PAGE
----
Sergio looking to overtake Lefty in rankings

By Associated PressNovember 5, 2008, 5:00 pm
2006 HSBC ChampionsSHANGHAI, China ' Sergio Garcia isnt quite ready to replace golfs top-ranked player.
 
Thats Tiger Woods.
 
The No. 3-ranked Garcia is, however, aiming at overtaking No. 2 Phil Mickelson beginning Thursday at the HSBC Champions.
 
With six of the worlds top 10 players in the field ' and 10 of the top 20 ' the Shanghai event offers lots of ranking points which is, perhaps, a bigger draw for golfers than even the $5 million purse.
 
Need proof? Check out the other top-10 players in the field at the Sheshan Golf Club on the outskirts of Chinas financial capital: Mickelson, Padraig Harrington, Robert Karlsson, Camilo Villegas and Anthony Kim. Those in the second 10 arent too bad, either: Geoff Ogilvy, Adam Scott, K.J. Choi and Henrik Stenson.
 
Woods played this tournament twice in its first two years, finishing second to David Howell in 2005 and second to Yang Yong-eun in 2006.
 
With victories in The Players Championship and his home-course Castellon Masters, Garcias consistency has moved him up the rankings. Hes also finished second or tied for second in three events this season in the U.S. and Europe.
 
If I play well I can really move fairly close to that second spot in the world (rankings), Garcia said Wednesday. So its something exciting, something that Im driving toward and this is a good week to have a chance at it.
 
The Spaniard must win on Sunday and hope Mickelson'the defending champion ' finishes far off the pace.
 
Mickelson is far less confident about catching Woods, who had surgery on his left knee after winning the U.S. Open. Its unclear when hell return, but some speculate it will be March at the earliest.
 
In golfs rankings system, which primarily weighs strength of field, Garcia trails Mickelson by less than one point ' 0.53 to be exact. Mickelson, on the other hand, trails Woods by 6.10 points. Woods leads with 14.41.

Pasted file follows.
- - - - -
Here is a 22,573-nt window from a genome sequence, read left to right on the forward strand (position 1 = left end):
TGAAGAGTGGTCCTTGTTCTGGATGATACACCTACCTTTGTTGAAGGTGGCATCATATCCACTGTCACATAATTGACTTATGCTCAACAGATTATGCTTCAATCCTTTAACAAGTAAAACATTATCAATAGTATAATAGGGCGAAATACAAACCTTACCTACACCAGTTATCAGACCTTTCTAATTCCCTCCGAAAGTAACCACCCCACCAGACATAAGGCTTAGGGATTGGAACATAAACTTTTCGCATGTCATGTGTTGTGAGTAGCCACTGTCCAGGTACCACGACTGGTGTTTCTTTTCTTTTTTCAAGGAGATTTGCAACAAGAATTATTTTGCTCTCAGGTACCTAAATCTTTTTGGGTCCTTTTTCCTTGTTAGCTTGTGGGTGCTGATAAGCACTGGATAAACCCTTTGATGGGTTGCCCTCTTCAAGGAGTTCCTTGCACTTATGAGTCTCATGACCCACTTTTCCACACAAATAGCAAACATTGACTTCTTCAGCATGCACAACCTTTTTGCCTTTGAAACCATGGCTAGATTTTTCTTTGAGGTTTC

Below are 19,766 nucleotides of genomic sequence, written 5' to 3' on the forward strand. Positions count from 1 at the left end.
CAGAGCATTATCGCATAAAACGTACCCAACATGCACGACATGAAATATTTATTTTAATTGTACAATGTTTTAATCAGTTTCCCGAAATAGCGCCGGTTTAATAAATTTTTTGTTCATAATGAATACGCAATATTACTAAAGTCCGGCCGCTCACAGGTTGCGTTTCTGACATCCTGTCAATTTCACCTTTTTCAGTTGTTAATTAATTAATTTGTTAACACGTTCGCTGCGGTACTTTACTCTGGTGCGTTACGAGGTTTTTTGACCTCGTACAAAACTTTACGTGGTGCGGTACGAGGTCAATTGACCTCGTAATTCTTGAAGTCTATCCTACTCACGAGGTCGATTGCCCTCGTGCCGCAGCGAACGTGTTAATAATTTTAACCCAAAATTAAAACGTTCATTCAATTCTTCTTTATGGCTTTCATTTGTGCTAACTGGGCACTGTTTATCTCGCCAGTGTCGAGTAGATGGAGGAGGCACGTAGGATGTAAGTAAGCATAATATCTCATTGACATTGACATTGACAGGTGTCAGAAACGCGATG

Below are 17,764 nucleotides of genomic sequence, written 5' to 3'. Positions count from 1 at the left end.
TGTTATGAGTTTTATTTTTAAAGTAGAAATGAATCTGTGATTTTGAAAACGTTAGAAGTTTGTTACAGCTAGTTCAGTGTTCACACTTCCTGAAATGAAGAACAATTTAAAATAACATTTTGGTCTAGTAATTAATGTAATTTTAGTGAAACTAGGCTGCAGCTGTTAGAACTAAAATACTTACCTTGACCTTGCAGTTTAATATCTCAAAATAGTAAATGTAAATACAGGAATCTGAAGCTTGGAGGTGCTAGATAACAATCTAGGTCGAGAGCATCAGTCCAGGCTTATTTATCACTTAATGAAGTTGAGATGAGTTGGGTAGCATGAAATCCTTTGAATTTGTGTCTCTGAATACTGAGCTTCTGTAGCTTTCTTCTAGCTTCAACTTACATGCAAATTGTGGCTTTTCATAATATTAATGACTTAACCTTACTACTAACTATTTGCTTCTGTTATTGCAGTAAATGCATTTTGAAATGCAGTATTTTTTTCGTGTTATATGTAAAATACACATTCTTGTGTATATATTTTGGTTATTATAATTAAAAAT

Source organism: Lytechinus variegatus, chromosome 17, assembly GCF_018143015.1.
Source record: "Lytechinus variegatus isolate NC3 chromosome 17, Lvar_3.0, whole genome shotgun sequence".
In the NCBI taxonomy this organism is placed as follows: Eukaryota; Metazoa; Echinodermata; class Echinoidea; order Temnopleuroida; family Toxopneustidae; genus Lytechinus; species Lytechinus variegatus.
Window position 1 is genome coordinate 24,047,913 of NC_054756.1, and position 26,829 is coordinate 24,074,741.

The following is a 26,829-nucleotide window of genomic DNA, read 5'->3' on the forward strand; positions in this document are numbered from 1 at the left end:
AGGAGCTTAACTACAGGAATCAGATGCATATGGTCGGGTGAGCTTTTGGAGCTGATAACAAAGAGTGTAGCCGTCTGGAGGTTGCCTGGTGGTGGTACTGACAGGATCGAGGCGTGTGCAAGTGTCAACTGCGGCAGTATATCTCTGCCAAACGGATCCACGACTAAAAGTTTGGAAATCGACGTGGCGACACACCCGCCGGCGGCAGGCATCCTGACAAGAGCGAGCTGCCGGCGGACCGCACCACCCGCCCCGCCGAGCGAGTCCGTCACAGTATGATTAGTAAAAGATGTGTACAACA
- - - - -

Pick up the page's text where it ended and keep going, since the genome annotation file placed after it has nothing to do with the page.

Its going to be difficult to get to the No. 1 spot, Mickelson said. Id have to win a lot of tournaments. Its not impossible.
 
Mickelson has failed to win in Woods absence, but could make up ground with a few quick victories.
 
Ive improved this year, said Mickelson, who won twice in the U.S. before Woods was sidelined. I had a level of consistency I havent had. But I didnt win the way I expected to. I didnt compete in the majors the way I had hoped to.
 
The strength of the field in Shanghai ' promoters are calling it Asias major ' reflects the global pull of golf and the rivalry between the dominant American tour and the surging European Tour.
 
This event is the first of the 2009 European Tour season, which will end next November in the Dubai World Championship. The European Tour has also rebranded the Order of Merit ' the season money title ' and now calls it the Race to Dubai. That tournament will have a $10 million purse with $10 million more available in bonus money.
 
The money has caught the attention of U.S. tour players. Kim and Villegas have already joined the European Tour, and Mickelson said Tuesday hes considering it.
 
It might be something I might do next year, Mickelson said. I wouldnt rule it out.
 
To be eligible, players must compete in 12 European Tour events. The four major championships and three World Golf Championships count toward the 12, meaning only five more are needed.
 
It just happens my first year joining the European Tour is the first year of the Race to Dubai, said No. 7-ranked Villegas. Obviously, its going to catch a lot of guys attention. It would be nice to see more guys from the U.S. come and play since golf is a worldwide sport.